This blog is based on data pulled from CSRHub and is readily accessible via the Ethically mobile app. All percentages are relative to the companies industry.

Google walkouts. Amazon unionization. Facebook strikes. No matter which side you fall on, the big tech companies have had their fair share of employment disputes in the past few years. Let's break down how the giants stack up in employee related scores.


May as well start at the top. Mr. Bezos created quite an empire spanning shopping, advertising and computing. But the soon to be space titan hasn't always been sparkling clean with how he treats employees. Most recently, his efforts to stop unionization in Alabama have caught the attention of the media. How does Amazon score?

Short answer: eh? Amazon gets a 66% relative to their industry in the broad “Employee” category. More specifically, 76% in compensation and benefits, 64% in diversity and labor rights and 59% in training, health and safety.


From one behemoth to the next, Google is up. While the search giant earns a high rank in the overall scores, digging into the details shows some issues. They received an overall rating of 92% relative to their peers, but only 78% for their employee specific categories.

Specifically, compensation and benefits scores 72%, diversity and labor rights scored 73% and training, health and safety scored 84%.


If this list goes to prove anything, it's that employers really need to go beyond the standard employee cafeteria or nap pod to move up the rankings. Facebook is the worst of the big tech monopolies coming in at 66% in the employee category (this isn't their worst category, they got 44% in governance).

Specifically, they are in only the 55th percentile for compensation and benefits, 67% for diversity and labor rights, and 73% for training, health and safety. You may be wondering how an employer who pays the way Facebook pays can get this kind of score (especially on compensation). Keep in mind it isn't all computer scientists. Facebook employees thousands and thousands of people including content moderators not based San Francisco.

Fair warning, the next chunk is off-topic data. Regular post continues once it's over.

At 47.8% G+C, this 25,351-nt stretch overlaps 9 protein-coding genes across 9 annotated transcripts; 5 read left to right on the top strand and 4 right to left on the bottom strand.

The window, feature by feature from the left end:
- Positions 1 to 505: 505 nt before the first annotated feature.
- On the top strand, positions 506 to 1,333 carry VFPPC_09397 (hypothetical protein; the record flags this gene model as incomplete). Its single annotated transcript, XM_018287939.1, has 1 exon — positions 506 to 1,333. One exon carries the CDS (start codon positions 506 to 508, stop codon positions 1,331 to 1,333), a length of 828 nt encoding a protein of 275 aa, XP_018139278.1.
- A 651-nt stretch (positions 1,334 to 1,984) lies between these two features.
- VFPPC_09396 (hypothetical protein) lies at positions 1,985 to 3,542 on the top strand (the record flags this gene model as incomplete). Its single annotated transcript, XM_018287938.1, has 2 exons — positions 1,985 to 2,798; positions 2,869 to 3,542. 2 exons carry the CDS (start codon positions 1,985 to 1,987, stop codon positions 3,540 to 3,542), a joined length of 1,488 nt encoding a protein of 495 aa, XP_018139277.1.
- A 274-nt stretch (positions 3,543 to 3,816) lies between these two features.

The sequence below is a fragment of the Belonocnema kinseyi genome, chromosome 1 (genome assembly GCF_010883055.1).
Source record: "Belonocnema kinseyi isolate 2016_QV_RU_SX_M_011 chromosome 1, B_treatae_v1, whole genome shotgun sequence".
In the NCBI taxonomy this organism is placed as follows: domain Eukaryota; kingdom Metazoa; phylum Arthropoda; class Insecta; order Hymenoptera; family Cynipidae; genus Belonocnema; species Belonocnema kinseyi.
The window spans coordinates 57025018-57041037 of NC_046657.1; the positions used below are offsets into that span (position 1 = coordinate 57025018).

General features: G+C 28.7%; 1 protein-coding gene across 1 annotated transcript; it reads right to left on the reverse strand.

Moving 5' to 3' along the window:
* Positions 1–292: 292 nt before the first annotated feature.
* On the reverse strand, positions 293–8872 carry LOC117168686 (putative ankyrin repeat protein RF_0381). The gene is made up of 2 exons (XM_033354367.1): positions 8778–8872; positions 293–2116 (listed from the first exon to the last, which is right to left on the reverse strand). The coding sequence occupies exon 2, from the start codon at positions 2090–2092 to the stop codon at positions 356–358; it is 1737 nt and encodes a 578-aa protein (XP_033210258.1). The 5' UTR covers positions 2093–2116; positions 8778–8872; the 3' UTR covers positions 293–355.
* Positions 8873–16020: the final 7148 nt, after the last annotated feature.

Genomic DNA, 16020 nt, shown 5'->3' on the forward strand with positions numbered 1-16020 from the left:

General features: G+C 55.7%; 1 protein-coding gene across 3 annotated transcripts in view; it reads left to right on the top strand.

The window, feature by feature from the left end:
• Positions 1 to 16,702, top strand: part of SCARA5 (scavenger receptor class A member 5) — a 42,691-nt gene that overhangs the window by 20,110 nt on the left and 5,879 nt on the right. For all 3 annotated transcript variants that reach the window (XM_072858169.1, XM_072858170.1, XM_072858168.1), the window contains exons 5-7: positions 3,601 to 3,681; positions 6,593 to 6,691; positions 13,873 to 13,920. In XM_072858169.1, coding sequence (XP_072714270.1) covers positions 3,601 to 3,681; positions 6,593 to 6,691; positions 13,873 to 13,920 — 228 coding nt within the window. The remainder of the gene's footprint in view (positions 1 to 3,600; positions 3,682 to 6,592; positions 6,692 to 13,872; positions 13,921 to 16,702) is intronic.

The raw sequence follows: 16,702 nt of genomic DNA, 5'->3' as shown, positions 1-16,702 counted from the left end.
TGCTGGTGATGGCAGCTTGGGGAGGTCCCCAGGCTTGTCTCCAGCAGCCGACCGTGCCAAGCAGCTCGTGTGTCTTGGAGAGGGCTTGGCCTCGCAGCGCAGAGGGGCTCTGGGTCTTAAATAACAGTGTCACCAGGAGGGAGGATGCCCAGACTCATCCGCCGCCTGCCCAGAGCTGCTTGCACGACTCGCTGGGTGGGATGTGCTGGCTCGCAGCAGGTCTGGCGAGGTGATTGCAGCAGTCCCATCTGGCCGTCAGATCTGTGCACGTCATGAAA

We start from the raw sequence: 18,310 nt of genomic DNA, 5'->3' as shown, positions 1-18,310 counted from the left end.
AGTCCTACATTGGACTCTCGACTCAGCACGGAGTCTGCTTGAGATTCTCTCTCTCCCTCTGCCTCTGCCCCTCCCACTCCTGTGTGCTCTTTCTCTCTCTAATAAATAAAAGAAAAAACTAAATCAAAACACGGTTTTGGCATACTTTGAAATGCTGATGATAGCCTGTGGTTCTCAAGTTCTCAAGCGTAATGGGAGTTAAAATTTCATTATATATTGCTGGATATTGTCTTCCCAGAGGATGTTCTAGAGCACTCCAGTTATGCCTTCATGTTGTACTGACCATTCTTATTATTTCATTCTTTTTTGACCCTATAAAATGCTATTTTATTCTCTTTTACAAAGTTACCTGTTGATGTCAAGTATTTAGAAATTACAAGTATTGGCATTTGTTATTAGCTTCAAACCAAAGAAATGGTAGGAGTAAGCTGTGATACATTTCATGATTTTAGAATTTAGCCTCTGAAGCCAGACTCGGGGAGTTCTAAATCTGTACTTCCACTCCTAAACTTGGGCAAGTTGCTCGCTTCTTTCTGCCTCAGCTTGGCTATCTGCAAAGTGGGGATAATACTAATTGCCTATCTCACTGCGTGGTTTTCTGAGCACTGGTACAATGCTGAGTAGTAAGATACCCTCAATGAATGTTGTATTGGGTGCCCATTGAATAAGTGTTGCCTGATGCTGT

Let's have a more positive section to spice things up shall we? Microsoft comes in the 93rd percentile in the Employee category (and 99th % overall). While the giant in Redmond has had its fair share of employee issues, overall it is one of the top software and internet based companies by that metric.

Specifically, they scored 80% in compensation and benefits, 90% in diversity and labor rights, and 95% in training, health and safety.


While Apple gets a lot of praise for their work in privacy and the environment, how do they stack up on employee issues?

They have a bit of work to do. Relative to the software industry, they are only in the 68th percentile on employee issues. Specifically on compensation and benefits they are 59%, diversity and labor rights they are 70% and training, health and safety they are 72%.


While not the most recognizable of the names on this list, we're including SAP as they are the cream of the crop for CSR scores in the software/internet industry. They score in the 100th percentile overall and the 98th percentile for employee issues.

Specifically, they get 93% on compensation and benefits, 99% on diversity and labor rights, and 98% on training, health and safety. I'm sure this is unrelated, but this is also the only company featured not headquartered in the US.